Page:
Let me reiterate what you have stated, for clarity's sake. The scenario starts with the aircraft flying straight and level. Then the airspeed is reduced by 30 mph through a power reduction while the attitude is held constant. Regardless of what else happens we all recognize that this will result in some type of descent.

You are right in that the airplane has lost "lift" from the lost thrust and will thus descend. Depending on the aircraft and the starting airspeed, you might be right that the aircraft might respond with an uncommanded attitude pitch down. If that were the case, it would be due to the scenario resulting in an aerodynamic stall. However, even if the aircraft were to stall it would not drop like a stone (that is, with no lift to oppose gravity), but would descend at what would still be a substantial rate of descent while still producing some lift to oppose gravity. Moreover, considering the possible entry speeds and attitudes, a stall would be unlikely in this scenario.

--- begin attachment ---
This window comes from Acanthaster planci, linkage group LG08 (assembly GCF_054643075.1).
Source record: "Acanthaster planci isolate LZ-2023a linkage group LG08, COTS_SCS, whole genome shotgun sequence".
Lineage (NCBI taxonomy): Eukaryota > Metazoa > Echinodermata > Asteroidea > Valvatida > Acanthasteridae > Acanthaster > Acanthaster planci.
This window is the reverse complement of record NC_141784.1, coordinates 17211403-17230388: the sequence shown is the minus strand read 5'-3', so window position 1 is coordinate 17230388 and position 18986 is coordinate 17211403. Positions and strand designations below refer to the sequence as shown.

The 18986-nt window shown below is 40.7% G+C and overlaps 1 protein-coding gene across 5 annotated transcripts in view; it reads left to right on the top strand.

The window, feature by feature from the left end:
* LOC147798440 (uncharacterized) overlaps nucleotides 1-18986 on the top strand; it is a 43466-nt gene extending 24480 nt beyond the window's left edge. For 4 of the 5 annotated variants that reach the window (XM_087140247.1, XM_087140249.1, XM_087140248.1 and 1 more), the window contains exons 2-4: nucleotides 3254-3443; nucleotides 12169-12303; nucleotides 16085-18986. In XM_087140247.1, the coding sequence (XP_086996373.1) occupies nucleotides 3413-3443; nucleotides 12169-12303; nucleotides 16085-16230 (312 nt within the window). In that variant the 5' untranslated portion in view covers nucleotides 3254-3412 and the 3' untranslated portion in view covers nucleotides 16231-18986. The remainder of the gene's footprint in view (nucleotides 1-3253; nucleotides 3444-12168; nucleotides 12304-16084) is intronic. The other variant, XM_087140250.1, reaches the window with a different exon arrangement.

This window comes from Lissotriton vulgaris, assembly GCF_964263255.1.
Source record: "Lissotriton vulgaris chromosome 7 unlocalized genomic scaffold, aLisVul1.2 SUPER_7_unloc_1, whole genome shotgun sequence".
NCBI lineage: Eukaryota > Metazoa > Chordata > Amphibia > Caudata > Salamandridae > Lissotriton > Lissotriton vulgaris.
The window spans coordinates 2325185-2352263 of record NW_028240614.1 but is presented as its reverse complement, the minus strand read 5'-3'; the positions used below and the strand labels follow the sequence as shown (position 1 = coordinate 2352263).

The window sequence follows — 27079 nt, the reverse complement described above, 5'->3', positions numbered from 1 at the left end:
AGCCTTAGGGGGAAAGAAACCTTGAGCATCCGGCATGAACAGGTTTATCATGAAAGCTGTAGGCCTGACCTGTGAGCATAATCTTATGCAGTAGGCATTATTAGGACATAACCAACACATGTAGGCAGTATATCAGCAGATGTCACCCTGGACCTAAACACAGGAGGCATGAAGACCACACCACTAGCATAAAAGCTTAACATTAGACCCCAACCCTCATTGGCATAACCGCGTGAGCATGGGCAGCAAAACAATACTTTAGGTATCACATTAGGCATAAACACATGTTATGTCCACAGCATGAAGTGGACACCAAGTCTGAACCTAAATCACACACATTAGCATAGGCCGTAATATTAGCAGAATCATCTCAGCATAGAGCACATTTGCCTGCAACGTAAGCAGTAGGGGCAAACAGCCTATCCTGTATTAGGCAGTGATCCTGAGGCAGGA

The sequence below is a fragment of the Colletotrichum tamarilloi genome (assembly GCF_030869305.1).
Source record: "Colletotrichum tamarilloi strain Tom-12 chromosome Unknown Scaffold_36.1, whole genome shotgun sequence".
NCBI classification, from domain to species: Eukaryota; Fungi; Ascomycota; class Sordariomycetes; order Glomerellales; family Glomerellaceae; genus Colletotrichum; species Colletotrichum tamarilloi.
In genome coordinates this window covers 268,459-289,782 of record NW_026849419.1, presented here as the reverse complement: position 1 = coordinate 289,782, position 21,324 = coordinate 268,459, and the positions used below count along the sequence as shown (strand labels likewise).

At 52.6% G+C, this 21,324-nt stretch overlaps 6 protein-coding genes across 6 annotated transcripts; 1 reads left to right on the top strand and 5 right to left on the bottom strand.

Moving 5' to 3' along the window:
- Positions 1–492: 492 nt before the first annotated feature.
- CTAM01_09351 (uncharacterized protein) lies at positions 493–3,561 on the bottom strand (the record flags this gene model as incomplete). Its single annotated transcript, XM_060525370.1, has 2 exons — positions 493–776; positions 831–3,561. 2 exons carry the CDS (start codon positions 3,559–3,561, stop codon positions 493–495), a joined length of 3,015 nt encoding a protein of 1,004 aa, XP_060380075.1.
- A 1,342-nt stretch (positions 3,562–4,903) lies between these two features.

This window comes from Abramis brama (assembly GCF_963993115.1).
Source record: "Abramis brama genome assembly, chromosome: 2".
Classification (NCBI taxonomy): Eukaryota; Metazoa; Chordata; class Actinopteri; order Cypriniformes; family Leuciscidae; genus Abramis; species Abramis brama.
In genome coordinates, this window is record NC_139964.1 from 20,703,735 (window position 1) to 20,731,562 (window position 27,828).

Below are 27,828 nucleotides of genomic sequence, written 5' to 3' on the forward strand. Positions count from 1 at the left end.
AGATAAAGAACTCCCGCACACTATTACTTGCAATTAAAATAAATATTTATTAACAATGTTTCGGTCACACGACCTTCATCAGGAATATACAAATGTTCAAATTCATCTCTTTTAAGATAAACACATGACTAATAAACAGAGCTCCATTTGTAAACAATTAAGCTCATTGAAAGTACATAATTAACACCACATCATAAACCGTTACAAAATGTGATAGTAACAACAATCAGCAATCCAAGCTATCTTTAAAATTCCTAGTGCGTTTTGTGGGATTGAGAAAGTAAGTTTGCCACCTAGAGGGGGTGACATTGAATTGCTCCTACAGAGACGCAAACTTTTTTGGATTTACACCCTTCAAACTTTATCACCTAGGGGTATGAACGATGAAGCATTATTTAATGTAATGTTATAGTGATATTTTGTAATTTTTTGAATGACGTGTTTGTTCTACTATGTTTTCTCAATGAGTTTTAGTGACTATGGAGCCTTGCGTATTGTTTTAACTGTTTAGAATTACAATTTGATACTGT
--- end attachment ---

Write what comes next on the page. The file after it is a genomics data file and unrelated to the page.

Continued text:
Your friend is right in that, with sufficient airspeed and no aerodynamic stall—both of which depend on the airspeed at which the maneuver was started—this scenario will result in a descent. It would be accurate to call this a powered descent. Depending on what he means by it, your friend may not be quite right to think that any "new" lift would be produced by the sinking motion itself, but this might be a difference of semantics. Let's explore this further.